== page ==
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Glenda Frank




"The Mushroom Cure" by Adam Strauss, directed by Jonathan Libman
at the Cherry Lane Studio Theatre, 38 Commerce St., NYC.
July 16 – Aug. 13, 2016. Tuesday through Sunday (Tuesdays at 7 PM, Wednesdays through Saturdays at 8 PM, and Sundays at 2 PM Tickets are $25 ($18 for July 12th sneak peek), available from OvationTix at 212-352-3101 and www.cherrylanetheatre.org.
By Glenda Frank

We have fallen in love with Otherness, with the LGBTQ world, with amnesiacs and bi-polar schizophrenics, with anyone who can see or present the world from a unique perspective. What once represented our collective fears now has our attention and – in NY at least – our respect. Often we hear the narratives through the voices of observers (journalists, scientists like Oliver Sacks, author/directors like Christopher Nolan in “Memento,” novelists like Sylvia Nasar who wrote “A Beautiful Mind” ). But sometimes actual members of the community discover a way to share their stories. When they are as quick-witted and sharp as stand-up comedian Adam Strauss, they can transform their disability into the stuff of poignancy and comedy.

“The Mushroom Cure,” a story of love, quest, and loss, has had a welcomed run, from the Edinburgh Festival Fringe to the New York International Fringe Festival, where it won an Overall Excellence Award for Solo Performance, to its current extended run at the Cherry Lane Theatre. Strauss conflates both the difficulties of living with his illness and a young man’s search for true love. He’s a funny guy with intelligent insights, a clever way with words, and a charismatic delivery -- all of which help him mask the several weak sections of the uneven 90 minute script, which could easily shed 10 minutes.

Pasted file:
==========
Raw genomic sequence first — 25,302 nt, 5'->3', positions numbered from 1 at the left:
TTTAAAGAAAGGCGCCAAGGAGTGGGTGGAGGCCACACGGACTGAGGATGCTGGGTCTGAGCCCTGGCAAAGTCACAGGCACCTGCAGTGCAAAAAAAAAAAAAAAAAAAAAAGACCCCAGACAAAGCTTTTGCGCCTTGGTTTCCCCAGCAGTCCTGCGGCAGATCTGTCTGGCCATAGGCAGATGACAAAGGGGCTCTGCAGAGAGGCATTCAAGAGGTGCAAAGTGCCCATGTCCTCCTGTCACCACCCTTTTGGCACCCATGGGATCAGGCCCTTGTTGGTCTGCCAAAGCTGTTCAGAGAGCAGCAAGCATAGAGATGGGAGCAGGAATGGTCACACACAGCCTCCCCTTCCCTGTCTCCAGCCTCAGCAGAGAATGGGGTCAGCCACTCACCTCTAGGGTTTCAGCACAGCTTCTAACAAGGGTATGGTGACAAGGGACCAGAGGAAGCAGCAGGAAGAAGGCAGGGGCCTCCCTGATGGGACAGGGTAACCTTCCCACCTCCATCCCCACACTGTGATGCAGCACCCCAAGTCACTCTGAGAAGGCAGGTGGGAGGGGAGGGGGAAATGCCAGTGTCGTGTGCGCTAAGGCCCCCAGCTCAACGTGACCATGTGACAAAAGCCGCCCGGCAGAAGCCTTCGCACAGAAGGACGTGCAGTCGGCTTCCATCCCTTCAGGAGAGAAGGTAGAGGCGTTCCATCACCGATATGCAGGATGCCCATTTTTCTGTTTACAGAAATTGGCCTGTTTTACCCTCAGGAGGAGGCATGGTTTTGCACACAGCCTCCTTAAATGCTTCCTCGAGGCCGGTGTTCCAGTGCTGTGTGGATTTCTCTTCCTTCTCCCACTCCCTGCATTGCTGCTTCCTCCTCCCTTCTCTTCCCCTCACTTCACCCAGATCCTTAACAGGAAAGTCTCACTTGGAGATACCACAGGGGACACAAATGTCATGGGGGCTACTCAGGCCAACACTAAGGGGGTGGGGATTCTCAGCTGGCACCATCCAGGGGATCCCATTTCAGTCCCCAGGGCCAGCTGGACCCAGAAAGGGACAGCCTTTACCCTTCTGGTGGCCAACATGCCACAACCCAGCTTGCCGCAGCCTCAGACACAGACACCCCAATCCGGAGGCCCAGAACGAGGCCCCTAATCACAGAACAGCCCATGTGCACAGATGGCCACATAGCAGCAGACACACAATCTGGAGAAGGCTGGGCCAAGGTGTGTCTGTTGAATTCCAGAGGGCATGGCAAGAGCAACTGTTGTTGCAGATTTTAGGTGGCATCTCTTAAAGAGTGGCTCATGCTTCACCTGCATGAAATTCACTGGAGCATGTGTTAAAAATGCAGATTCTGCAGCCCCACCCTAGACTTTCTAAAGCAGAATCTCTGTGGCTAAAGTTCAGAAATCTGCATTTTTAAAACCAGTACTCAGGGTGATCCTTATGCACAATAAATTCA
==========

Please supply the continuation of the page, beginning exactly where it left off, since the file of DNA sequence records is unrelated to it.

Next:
His journey begins when he reads an article in a scientific journal about a magic mushroom cure for OCD, but Slo, his drug dealer, knows of no one with a stash. Love arrives more quickly when he spots a woman outside the Hershey Store at Times Square while he's barking up audiences for his show that night. She attends and the rest is romance. She’s a psychology student from Kansas who recognizes his OCD and dives in anyway. He offers her a return ticket to NY.

The most fascinating segments are his vivid descriptions of OCD, his therapist, and his ‘sroom induced hallucinations. The latter are made vivid and surreal -- good theatre. But his problem making decisions is the real draw, because it’s you and me only magnified. He’s walking down the shady side of a street on a Spring day. But maybe he should be walking on the sunny side to get Vitamin D. So he crosses. But he has no sunblock, exposing him to harmful rays. So he crosses again. He is over an hour late to work. Or take his shirt. He’s performing so it has to look good. He tries on shirt after shirt, noticing each imperfection. He shops for 10 identical new shirts, then returns for an 11th. And still the shirts don’t look right. As for his therapist and 12-step support group – Well, go see the show!

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